The Game Wildlife Conservation Trust’s (GWCT) are pulling out all the stops for their Scottish Game Fair 2012 and it promises to be their best event.
One of the major highlights in the countryside calendar, it’s renowned for its friendly atmosphere and will be celebrating its silver anniversary.
The Fair offers an exciting weekend of activities, outstanding food and, importantly, an opportunity to learn more about wildlife and conservation all within stunning surroundings.
Almost 40,000 people are expected to descend on Scone Palace to join in the silver celebrations this summer and there is already a real buzz about the event which will celebrate the history of the Fair.
Officially opening this year’s event on Friday, July 5, will be Peter Wilson, MBE, who won a gold medal in the 2012 London Olympics for double trap shooting.
This year the event will also be engaging with Year of Natural Scotland by bringing exhibitions and interactive displays to the show ground.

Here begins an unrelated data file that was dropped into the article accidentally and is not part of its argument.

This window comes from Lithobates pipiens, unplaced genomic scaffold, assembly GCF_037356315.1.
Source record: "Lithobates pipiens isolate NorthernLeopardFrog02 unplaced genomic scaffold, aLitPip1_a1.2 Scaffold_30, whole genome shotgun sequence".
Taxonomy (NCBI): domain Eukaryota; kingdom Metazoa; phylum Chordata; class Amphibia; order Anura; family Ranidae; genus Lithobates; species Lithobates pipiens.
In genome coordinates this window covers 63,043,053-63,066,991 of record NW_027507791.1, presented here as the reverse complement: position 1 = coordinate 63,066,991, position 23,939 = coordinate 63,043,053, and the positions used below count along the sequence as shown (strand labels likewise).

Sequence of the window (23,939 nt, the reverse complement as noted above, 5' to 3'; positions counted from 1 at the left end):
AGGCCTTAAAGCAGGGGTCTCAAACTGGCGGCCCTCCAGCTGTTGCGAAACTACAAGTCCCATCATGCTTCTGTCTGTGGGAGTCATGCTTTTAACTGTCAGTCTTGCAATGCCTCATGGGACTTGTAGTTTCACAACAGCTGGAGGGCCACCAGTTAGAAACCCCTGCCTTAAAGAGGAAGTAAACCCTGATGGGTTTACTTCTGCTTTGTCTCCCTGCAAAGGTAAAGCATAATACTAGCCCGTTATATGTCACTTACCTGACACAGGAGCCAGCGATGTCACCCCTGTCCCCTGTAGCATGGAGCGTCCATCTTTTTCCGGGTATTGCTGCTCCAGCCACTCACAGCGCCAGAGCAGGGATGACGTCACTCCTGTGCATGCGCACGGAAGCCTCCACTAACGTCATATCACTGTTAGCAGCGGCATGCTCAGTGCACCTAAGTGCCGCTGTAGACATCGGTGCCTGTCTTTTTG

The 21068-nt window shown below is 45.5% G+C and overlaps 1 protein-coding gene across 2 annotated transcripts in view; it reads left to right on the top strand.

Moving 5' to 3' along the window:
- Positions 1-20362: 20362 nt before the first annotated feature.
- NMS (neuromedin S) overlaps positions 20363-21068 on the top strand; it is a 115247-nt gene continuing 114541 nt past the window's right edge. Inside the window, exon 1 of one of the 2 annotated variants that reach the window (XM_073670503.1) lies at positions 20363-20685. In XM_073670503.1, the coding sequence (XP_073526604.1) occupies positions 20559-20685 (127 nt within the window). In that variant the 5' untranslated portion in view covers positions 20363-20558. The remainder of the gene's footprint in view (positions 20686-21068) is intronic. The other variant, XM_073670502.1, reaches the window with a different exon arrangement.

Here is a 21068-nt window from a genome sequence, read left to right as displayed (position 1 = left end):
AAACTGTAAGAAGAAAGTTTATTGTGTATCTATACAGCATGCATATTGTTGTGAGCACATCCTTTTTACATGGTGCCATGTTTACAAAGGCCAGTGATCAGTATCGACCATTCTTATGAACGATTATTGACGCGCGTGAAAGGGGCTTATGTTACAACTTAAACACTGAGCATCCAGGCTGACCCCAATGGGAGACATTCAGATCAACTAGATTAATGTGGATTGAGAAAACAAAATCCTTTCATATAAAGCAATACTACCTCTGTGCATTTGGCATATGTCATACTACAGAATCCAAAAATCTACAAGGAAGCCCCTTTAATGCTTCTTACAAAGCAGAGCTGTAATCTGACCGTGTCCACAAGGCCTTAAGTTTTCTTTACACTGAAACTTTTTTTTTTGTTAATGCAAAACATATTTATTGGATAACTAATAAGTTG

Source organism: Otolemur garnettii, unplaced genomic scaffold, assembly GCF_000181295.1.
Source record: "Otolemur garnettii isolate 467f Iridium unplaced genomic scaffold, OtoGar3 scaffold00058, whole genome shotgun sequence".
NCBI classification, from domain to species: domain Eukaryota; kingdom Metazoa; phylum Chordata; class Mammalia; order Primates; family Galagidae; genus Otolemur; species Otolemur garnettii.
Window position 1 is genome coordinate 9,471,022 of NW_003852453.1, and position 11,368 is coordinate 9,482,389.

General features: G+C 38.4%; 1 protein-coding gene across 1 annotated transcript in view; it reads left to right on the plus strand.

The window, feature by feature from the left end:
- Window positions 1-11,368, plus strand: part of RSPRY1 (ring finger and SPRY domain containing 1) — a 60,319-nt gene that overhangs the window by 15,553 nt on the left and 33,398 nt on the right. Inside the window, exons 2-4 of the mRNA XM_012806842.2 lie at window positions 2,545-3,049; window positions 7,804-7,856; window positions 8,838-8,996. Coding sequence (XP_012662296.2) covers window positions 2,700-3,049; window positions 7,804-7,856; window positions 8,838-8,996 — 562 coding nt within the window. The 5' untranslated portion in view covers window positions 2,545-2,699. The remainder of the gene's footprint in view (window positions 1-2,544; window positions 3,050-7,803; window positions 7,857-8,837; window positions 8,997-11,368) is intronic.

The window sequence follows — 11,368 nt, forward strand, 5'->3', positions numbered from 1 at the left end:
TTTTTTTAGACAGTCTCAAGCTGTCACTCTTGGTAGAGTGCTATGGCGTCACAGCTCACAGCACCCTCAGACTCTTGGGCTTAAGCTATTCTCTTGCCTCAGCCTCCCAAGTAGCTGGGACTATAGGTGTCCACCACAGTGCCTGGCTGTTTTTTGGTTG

New this year is the Top Gear Experience simulator which puts you in some of the most up to date super cars, a gnat shoot where guns can try and shoot motorised airborne targets and a show of traditional hill ponies – the best of which will be awarded the Fred Taylor Memorial Trophy.
In addition, it boasts nearly 400 trade stands, including the celebrated food hall.
Visitors to the Fair can also enjoy demonstrations within the cookery theatre and learn a few new tricks from some of the UK’s top chefs.
And for younger visitors there is plenty to see and do. A selection of activities on offer includes archery, quad biking, fly fishing, zorbs, assault course, bouncy castle, free workshops in the Wee Beasties marquee and lots of animals!
Visitors to the Scottish Game Fair come from far and wide to enjoy a good day out with their families and friends and as a consequence it has grown to become one of Scotland’s most successful summer events and a significant date in Scotland’s rural calendar.
Its continuing successful operation is therefore of huge importance to the GWCT, which uses proceeds from the fair to fund its conservation research.